You’ve been growing a baby for the last 9 months. You’ve also been working hard at your job, knowing you’re about to get some much-needed time off. Despite what your co-workers may think, it is definitely not for a vacation.
Around the world countries and their governments offer different lengths of leave with differing pay scales. I sent a few shout outs to my friends and followers in the blog-o-sphere. I was very curious to see what is offered in other locations.
Here are a few of the ladies I’ve heard from, and how their maternity leave worked for them:
Julie from Fab Working Mom Life:
Here in the US we have the Family Medical Leave Act (FMLA) that allows up to 12 weeks for your position to be kept while you take maternity leave. We use short-term disability to get paid for 6 weeks of the leave at 60%. The rest is unpaid. I was lucky in that my company paid me the other 40% for the first 6 weeks since I have been an employee for a long time and that was one of the benefits. The remaining 6 weeks I took were still unpaid, though.
Kid and Kin on Twitter:
I got 4 weeks off when I had my daughter. Then I became a stay at home mom. (USA)
Chandra from Italian Belly:
Maternity leave in Italy is not too shabby. An expectant mother has five months of 80% paid maternity leave, two of which are usually taken BEFORE she gives birth, and three after she gives birth. If the gyno approves, she can stay at work longer and take off just one month before giving birth and stay at home for four months.
After the fully-paid maternity leave is over, the mother can choose to stay on optional maternity leave for an additional six months. Should the mother decide to take the optional leave, she will be paid 30% of her regular salary.
The optional paid leave is flexible and can be used at the mother’s discretion until her baby is six years old.
Parental leave in Italy also takes into consideration paternity leave, single parents, adoption, low-income families and also provide bonus family payments.
Pam from Pam’s Bake and Baby Blog:
I work in Scotland in the rail industry and got 6 months full pay followed by 3 months half pay. I then went back after 9 months but had the option to take a further 3 months unpaid if I had wanted to. Extremely good maternity!
Sarah from Digital Motherhood:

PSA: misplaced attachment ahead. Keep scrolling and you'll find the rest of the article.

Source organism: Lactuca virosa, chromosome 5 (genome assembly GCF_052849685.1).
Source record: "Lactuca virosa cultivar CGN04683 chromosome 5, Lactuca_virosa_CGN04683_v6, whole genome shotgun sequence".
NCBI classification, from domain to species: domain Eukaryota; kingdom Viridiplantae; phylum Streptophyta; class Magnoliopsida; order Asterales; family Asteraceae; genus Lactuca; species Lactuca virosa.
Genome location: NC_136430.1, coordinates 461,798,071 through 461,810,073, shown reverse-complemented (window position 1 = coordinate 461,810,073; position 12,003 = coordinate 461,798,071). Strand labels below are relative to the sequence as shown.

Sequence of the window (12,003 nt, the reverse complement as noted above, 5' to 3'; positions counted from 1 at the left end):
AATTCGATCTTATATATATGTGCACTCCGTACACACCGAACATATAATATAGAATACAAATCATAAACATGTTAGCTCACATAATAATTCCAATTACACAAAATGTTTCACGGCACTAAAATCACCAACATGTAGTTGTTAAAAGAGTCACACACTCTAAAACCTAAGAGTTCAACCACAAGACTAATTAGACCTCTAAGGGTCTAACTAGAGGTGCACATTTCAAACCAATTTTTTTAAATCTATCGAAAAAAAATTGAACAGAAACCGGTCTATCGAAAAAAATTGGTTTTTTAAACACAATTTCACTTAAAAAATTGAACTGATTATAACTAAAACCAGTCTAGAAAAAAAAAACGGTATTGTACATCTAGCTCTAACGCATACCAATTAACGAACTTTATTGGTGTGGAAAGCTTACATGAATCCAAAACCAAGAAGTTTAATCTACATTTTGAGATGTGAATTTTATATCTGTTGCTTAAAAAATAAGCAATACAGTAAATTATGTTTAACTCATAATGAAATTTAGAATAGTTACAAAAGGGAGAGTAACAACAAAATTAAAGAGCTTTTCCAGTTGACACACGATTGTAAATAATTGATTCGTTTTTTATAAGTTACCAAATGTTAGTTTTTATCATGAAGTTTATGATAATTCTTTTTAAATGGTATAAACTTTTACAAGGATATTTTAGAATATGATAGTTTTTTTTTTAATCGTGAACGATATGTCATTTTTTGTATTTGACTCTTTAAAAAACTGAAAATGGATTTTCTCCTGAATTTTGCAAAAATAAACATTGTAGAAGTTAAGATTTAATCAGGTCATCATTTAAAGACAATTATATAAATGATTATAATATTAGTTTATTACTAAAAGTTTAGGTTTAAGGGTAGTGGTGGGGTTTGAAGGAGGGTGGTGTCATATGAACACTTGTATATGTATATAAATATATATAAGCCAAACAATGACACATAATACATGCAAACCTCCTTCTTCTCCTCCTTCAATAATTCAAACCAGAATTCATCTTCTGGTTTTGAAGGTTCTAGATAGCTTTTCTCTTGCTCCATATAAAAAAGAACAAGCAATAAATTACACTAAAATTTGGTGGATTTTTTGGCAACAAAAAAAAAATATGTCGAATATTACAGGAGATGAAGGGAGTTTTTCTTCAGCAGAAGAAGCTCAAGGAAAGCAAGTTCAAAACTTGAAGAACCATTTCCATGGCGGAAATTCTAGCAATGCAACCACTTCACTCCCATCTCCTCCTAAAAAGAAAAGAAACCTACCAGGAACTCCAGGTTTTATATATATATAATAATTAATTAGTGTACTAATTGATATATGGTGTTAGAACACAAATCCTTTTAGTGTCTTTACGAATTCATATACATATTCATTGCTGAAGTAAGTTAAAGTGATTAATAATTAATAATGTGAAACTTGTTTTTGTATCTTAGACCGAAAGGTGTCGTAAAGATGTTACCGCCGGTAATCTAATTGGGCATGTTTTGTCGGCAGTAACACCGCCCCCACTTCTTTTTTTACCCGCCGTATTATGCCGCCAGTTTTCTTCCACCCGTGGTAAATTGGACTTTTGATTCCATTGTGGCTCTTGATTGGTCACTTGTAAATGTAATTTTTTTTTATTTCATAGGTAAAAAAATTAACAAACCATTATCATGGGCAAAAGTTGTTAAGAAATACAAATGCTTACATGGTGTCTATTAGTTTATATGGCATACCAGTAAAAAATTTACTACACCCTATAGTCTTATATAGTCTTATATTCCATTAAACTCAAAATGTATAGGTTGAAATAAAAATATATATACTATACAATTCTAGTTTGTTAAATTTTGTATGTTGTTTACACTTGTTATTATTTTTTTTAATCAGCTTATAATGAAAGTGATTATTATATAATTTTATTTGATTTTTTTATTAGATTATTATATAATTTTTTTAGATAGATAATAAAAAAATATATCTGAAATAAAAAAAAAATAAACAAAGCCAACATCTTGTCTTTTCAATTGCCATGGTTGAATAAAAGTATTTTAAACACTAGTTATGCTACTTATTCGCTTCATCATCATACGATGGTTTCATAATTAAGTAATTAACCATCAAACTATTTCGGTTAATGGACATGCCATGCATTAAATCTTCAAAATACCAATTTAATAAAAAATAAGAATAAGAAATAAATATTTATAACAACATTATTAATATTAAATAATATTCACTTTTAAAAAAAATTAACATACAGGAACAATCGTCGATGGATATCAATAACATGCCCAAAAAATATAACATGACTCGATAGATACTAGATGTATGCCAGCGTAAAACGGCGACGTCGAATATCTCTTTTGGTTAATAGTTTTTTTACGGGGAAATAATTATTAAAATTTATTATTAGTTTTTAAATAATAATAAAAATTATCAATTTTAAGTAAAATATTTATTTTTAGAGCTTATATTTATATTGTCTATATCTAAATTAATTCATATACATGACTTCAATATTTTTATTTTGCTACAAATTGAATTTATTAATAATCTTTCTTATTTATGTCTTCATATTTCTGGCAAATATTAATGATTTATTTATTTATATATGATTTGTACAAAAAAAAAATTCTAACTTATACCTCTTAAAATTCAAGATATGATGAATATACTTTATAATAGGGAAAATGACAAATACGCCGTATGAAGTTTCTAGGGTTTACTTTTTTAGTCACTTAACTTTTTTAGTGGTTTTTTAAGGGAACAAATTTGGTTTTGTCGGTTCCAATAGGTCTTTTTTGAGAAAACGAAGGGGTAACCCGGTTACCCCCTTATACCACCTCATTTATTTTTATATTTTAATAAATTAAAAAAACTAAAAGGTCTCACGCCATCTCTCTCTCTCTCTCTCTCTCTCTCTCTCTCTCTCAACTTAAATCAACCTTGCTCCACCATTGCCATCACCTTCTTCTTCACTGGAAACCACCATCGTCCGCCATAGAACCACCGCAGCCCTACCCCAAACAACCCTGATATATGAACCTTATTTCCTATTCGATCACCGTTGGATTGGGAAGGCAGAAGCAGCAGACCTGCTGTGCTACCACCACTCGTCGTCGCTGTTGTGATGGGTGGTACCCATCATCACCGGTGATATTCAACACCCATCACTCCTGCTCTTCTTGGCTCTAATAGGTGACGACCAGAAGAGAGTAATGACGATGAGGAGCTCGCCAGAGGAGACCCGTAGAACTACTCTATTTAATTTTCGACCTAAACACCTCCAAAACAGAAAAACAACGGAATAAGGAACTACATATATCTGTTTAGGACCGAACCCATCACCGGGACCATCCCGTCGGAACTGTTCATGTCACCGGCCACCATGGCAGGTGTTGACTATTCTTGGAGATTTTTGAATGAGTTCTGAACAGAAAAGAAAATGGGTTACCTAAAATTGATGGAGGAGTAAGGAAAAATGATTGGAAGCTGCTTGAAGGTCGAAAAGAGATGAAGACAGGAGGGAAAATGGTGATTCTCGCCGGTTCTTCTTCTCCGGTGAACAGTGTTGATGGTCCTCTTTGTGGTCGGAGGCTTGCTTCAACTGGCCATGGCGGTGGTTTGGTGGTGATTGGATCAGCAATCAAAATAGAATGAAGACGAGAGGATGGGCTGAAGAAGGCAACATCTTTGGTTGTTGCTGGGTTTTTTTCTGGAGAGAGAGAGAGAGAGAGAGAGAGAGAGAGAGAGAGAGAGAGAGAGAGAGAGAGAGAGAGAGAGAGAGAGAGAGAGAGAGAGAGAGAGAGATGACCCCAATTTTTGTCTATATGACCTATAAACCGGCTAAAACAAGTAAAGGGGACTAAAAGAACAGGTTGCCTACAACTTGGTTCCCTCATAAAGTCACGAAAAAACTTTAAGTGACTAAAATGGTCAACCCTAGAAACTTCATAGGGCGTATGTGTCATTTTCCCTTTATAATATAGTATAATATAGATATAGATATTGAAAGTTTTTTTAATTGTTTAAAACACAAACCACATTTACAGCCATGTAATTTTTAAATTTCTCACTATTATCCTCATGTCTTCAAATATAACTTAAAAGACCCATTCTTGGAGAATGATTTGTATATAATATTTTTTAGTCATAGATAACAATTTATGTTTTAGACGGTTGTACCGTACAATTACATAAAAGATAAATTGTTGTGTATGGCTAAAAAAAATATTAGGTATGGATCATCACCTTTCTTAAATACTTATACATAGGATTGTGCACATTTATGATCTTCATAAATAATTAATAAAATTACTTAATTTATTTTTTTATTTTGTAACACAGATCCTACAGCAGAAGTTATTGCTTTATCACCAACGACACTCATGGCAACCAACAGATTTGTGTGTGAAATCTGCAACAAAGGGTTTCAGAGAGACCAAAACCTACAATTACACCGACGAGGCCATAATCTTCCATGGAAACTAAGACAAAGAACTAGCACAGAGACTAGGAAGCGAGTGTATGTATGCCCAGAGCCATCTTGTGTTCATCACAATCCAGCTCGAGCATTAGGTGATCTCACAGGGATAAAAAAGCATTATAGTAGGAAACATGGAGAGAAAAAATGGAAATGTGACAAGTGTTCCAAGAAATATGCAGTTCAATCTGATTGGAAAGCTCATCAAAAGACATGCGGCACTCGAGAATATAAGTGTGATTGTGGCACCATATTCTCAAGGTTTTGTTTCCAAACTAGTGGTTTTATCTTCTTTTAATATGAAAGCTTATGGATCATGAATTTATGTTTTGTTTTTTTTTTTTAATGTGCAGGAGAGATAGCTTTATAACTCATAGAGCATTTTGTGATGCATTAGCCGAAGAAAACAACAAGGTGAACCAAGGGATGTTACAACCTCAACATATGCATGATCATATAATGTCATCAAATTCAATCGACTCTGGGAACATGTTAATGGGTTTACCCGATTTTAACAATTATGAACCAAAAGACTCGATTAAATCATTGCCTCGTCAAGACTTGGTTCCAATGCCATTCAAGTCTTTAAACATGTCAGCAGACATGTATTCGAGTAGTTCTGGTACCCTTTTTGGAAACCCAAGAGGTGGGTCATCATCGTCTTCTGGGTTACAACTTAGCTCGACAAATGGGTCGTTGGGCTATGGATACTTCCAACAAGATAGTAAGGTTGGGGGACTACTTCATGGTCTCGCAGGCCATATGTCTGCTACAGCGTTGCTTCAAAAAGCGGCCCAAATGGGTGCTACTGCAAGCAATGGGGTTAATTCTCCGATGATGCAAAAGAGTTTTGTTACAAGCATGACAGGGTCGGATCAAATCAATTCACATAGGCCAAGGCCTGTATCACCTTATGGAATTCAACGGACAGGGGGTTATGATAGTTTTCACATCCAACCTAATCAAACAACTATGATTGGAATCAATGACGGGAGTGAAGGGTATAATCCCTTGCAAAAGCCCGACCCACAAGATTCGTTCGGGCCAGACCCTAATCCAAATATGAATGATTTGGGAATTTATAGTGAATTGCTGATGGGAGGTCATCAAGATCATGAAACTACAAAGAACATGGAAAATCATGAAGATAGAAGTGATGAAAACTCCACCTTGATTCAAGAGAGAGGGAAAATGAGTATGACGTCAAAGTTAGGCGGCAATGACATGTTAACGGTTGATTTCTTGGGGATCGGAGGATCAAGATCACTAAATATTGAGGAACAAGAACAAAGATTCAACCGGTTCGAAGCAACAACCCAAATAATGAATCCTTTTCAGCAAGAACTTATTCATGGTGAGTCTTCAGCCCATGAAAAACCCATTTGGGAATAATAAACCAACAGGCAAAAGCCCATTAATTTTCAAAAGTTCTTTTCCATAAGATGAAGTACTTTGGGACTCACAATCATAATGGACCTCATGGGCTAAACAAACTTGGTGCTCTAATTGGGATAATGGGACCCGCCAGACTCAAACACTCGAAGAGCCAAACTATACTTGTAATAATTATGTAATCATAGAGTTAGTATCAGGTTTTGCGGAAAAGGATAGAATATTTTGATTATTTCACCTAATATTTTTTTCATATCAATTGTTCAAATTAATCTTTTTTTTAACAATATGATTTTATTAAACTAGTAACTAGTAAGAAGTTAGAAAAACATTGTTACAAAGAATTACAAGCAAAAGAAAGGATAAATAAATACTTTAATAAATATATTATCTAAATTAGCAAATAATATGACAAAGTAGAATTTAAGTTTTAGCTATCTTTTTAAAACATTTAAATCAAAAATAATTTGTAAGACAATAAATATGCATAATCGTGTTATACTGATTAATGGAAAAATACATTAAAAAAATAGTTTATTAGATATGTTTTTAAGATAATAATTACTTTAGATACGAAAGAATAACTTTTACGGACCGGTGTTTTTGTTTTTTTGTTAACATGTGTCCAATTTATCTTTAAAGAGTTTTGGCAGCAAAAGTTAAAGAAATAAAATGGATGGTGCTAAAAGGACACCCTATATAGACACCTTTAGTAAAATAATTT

I got 9 months off – 6 weeks at 90% of my salary (everyone gets that) then 13 weeks at 75% and the rest at 50%. Could have had another 3 months unpaid leave but I couldn’t afford to do that! The only catch was that if you then left work within 18 months of going back from maternity leave you’d have to pay back the money – I’m still there 5 years later though. My company has since scrapped their enhanced maternity package and now you only get statutory maternity pay which is about £140 a week.
Raegina from Become Mum (She lives in Australia):
If you meet the minimum work requirements you are eligible for 18 weeks paid leave at minimum wage. Partner is eligible for 2 weeks paid leave at minimum wage. Work requirements are:
- a) working 10 of the 13 months before the birth or adoption of your child, and
- b) worked 330 hours in that 10 month period, which is just over 1 day a week, with no more than an 8 week gap between 2 consecutive working days
It is law that if you have been with an employer for 12 months then you are eligible for 12 months unpaid leave.
With my first baby I was eligible for 12 months half pay or 6 months full pay from my workplace PLUS the 18 weeks government leave AND an additional 12 months unpaid leave.
I work for a not for profit so with this baby I am eligible for 12 months no pay PLUS 18 weeks government leave.
Me! Jessica from A Modern Mom’s Life:
I live in Canada and I think we have pretty good maternity benefits. And as I’m writing this the rules (laws?) are being discussed and potentially changed. Babycenter.ca has a great page on how maternity leave works in Canada.
Basically you are allowed to take off a year, paid through Employment Insurance. For me it was 55% of my income for the entire leave. There is the opportunity to share the leave with your partner, but the first 15 weeks (at least when I had my kids) are the “maternity leave” weeks. The rest of the available leave can be split in whatever way you’d like with your significant other. There is also an option to take time before you have the baby and I’m not quite sure how that impacts on the time available afterwards. I think it’s literally if you go 4 weeks before, your post baby leave is lessened by 4 weeks.
My employer did not “top up” my income, but there are definitely companies that do. By law your workplace cannot penalize you for taking maternity or parental leave. They have to continue to count your seniority and pay scale as if you haven’t been away for a year. They also have to have a comparable position available for you when you return to work.
The legislation coming up will allow a leave of 18 months but with the same total income. If you choose to take the 18 months you get 33% of your current income. You can still opt to take 12 months at 55% if you so choose.
I find it interesting to read about all the different styles of leave offered around the world. Thank you to all my contributors.
I email my list when I’m looking to make these crowd sourced posts. If you’d like to be included in a future blog post, put your name and email in the box below!
I’m still hoping to hear from others on how maternity leave is provided for in other countries – or by other companies. Please add your story to my post by leaving a comment!